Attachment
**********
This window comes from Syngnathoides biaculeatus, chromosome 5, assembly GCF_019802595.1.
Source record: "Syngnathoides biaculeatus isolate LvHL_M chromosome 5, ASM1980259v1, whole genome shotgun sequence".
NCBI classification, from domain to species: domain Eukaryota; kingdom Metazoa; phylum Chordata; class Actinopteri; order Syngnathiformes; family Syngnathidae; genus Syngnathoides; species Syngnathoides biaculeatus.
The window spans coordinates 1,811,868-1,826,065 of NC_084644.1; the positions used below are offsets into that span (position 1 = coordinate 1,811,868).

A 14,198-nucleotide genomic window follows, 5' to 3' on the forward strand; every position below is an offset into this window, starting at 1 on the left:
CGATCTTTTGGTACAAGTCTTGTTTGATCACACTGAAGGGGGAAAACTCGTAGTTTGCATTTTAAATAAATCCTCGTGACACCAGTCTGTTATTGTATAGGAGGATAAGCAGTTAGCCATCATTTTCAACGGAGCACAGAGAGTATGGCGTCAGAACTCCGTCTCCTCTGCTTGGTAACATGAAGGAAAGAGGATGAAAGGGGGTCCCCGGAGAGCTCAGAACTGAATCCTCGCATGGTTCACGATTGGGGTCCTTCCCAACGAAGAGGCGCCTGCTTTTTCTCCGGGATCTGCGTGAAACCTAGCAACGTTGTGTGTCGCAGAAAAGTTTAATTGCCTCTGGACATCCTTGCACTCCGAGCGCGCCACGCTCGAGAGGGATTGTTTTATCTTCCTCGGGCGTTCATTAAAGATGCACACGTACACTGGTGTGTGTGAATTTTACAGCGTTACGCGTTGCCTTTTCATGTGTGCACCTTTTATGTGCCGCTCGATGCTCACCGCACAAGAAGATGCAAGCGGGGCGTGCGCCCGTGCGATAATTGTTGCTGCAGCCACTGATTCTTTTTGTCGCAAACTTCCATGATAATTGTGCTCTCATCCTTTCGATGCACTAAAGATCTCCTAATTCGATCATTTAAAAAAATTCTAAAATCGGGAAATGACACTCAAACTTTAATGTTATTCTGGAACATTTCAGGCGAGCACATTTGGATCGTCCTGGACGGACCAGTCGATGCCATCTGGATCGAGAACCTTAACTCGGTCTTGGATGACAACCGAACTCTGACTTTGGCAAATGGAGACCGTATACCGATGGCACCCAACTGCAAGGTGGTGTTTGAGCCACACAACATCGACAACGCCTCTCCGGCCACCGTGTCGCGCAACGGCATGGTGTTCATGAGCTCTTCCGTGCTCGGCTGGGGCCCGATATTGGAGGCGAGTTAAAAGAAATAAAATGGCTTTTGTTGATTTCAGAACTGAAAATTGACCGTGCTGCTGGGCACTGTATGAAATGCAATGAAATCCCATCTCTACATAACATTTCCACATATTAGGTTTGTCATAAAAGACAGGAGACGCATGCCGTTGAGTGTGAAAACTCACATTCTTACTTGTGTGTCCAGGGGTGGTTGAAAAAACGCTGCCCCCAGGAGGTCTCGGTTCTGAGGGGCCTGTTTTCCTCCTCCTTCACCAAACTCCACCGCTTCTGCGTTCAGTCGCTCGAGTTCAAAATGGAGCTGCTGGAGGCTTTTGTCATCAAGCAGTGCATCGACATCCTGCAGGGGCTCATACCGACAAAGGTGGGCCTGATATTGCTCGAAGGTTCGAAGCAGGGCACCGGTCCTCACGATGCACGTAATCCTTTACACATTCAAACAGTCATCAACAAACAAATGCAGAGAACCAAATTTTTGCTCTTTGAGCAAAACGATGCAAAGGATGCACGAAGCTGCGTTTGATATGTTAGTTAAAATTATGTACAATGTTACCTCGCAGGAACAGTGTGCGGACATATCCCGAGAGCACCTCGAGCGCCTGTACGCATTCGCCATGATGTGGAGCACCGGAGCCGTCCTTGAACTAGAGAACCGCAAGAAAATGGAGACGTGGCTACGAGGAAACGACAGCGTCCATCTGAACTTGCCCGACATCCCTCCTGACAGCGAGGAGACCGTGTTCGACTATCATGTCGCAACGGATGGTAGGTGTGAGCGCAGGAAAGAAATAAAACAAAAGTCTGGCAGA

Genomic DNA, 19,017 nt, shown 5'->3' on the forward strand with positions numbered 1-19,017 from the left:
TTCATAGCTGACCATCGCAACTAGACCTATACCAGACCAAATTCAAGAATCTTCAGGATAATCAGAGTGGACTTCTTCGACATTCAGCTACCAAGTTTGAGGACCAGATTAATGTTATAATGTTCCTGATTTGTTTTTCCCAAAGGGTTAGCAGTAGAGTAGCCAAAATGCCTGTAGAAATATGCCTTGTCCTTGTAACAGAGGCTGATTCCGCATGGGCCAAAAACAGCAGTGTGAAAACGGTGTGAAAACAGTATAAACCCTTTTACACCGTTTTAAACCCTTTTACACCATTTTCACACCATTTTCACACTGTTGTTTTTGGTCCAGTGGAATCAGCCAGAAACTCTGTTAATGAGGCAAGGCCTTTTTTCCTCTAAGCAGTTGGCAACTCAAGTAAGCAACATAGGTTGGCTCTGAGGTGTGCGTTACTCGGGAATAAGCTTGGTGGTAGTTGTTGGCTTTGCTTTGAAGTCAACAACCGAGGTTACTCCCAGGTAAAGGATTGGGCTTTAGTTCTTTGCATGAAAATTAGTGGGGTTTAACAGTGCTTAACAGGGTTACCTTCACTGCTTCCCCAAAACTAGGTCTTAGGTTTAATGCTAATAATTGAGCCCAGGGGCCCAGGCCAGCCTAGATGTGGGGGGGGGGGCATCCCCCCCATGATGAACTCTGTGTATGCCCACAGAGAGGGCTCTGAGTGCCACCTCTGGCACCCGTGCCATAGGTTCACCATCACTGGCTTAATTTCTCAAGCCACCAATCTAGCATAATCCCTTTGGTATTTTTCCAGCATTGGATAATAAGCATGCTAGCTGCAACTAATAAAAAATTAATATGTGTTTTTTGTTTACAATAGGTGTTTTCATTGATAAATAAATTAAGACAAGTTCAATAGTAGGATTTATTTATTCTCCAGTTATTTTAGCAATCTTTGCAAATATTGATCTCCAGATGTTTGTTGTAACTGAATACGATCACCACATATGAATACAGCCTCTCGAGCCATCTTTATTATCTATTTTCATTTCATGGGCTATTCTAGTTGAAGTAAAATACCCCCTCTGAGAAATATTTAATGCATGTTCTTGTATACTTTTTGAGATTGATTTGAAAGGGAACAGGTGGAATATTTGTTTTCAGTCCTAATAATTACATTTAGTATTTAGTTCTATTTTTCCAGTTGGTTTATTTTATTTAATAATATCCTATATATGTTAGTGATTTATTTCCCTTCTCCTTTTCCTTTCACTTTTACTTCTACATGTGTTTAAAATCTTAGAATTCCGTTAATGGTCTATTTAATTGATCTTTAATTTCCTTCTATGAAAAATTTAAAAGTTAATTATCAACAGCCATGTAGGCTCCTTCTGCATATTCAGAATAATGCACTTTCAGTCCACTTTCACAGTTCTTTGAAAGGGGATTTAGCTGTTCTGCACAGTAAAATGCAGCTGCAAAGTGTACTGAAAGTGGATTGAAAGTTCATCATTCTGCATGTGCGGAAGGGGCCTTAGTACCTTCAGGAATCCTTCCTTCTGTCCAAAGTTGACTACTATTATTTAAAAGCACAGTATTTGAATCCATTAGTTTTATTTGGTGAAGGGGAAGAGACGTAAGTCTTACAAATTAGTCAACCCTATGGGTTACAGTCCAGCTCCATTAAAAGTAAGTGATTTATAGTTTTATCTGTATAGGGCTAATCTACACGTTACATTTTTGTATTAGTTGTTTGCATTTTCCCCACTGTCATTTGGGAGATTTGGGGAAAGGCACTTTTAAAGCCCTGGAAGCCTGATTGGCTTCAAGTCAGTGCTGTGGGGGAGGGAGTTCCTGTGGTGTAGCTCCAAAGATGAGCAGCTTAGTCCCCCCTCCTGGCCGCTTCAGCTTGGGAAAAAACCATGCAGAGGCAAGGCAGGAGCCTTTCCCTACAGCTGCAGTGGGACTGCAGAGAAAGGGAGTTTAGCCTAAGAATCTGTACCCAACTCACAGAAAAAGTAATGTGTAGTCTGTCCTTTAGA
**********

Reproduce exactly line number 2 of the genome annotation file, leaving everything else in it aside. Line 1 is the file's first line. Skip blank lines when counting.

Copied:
Source record: "Syngnathoides biaculeatus isolate LvHL_M chromosome 5, ASM1980259v1, whole genome shotgun sequence".